(2021) Zanotto make some interesting wines up in Prosecco country. These include a 'Col Fondo' wine, an undisgorged and cloudy example. This is not that; it is more conventionally Prosecco-like, but the addition of 10% Chardonnay along with the Glera grape means it is a Vino Bianco Spumante, not DOC Prosecco. It is Extra Dry, meaning it has has 12-17g/L of residual sugar, so sweeter than 'Brut'. The sugar really isn't felt in a wine that had loads of freshness, with fresh-sliced apple fruit and acidity. There's a little background nuttiness and creaminess, and plenty of vivacious citrus tang in the finish. Watch the video for more information.
(2019) I have a soft spot for this wine, first tasted just after visiting Masi's lovely properties in the north of Italy, and seeing the drying lofts where grapes are dried for their Amarone and other wines. This is a blend of Verduzzo and Pinot Grigio, the Verduzzo having been dried, and though made by the Prosecco method it ends up tasting really quite different, much more herbal and slightly 'wild' character, less pristine and less simple than most Proseccos, some concentration and pithy lemon acidity giving a bit of weight and seriousness.
(2017) From the DOCG area of Valdobbiade,, this has only 6g/l of dosage. The bubbles are medium-sized, and the opening aroma is of fresh sliced pear, though some little icing sugar and white flower notes add interest. In the mouth there's a deal of fruit concentration here, the clean pear and lemon flavours of the grape, that lower sugar and plenty of acidity giving it a touch of seriousness, savouriness, into the finish.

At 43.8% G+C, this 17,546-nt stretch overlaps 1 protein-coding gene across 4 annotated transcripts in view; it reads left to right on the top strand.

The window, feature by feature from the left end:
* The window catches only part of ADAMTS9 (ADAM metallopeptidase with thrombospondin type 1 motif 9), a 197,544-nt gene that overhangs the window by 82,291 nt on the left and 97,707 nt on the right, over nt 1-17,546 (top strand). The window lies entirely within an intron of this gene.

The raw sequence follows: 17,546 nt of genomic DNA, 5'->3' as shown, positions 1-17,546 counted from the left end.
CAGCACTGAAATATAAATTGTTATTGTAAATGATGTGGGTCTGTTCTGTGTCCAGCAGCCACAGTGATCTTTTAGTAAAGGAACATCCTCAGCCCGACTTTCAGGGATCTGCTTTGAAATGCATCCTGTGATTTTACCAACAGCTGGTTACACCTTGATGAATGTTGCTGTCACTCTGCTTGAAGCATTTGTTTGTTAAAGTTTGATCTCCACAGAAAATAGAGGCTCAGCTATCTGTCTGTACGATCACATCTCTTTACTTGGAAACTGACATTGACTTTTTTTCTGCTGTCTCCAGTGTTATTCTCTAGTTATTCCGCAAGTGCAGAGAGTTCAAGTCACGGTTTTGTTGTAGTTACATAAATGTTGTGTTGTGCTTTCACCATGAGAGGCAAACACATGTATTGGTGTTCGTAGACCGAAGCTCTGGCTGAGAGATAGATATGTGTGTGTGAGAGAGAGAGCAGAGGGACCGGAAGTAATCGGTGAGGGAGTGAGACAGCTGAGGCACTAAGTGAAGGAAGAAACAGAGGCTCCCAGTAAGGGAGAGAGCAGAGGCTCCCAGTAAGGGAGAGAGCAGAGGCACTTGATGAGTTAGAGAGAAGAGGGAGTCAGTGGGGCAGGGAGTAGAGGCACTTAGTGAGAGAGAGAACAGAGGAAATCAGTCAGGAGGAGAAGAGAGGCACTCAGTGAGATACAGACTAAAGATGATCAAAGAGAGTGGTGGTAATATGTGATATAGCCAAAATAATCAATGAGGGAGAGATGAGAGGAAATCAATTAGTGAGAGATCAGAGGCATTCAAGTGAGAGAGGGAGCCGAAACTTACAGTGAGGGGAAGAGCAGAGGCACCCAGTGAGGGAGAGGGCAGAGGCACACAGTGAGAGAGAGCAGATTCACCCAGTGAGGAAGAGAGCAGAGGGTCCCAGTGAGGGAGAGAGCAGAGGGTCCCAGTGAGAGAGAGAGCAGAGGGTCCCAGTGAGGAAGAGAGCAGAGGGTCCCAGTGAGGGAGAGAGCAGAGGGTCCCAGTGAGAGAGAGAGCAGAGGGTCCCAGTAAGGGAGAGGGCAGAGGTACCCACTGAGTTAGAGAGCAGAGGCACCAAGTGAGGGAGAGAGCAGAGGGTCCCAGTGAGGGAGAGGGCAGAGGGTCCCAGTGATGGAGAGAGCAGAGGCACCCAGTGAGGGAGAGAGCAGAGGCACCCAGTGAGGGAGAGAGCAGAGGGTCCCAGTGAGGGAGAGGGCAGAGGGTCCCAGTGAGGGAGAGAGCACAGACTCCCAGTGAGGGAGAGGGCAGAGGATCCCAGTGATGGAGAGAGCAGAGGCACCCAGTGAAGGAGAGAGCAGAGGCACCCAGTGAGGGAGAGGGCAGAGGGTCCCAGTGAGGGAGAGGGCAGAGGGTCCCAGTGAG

(2016) A new name from Prosecco making refined and basically dry wines, even this 'Extra Dry', with 14g/l of residual sugar (sweeter than Brut) wears the sugar very lightly thanks to pristine apple and fresh-sliced pear aromas, a crisp and frothy mousse, and very clean lemon and apple bite of the fruit. Light-bodied, elegant and refreshing in style.
(2016) With 10g/l of dosage as opposed to the Extra Brut's 14g/l, a difference in sweetness is barely discernable. This is again crisp and delicately floral in tone, perhaps a touch of custardy creaminess, but the fresh, lively palate has a similar elegant raciness and dry finish.
(2015) Vintage Roots have a couple of excellent Proseccos on their books, drier and rather more serious than some. This vintage wine comes from Fasoli Gino, a family-run winery in Verona who pioneered organic farming in the area 30 years ago. The mousse is modest, but the nose is more about apple and a hint of nuttiness and honey than the icing sugar froth of many cheaper Proseccos. The palate has a soft peach and passion fruit ripeness, a hint of something exotic for sure, and good, clean acidity. It still has party/aperitif credentials, but enough pleasant bitter lemon acidity to be savoury too.